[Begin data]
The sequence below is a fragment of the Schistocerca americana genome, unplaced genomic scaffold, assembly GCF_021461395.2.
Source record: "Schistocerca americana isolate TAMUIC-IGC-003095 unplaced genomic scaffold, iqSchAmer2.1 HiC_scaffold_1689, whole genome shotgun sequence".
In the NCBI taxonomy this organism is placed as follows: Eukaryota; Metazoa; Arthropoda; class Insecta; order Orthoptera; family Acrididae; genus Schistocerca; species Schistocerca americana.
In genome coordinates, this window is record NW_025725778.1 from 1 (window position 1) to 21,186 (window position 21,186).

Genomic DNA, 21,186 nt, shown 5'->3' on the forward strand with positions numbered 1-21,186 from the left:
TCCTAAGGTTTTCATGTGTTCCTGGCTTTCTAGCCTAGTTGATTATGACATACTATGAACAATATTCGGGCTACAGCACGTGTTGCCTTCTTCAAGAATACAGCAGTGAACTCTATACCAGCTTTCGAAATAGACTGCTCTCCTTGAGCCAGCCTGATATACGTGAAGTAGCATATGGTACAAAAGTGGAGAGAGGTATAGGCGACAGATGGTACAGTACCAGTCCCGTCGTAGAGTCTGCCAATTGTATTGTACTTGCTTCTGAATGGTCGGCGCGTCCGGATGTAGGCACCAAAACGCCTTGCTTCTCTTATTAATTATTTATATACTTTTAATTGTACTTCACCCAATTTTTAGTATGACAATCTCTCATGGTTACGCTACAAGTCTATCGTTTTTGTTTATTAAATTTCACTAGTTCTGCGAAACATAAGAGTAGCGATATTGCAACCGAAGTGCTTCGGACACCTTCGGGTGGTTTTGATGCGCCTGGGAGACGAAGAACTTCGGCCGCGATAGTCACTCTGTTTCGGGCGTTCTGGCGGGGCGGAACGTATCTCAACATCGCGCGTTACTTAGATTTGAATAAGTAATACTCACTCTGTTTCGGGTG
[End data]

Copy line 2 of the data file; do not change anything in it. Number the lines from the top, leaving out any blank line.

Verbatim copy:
Source record: "Schistocerca americana isolate TAMUIC-IGC-003095 unplaced genomic scaffold, iqSchAmer2.1 HiC_scaffold_1689, whole genome shotgun sequence".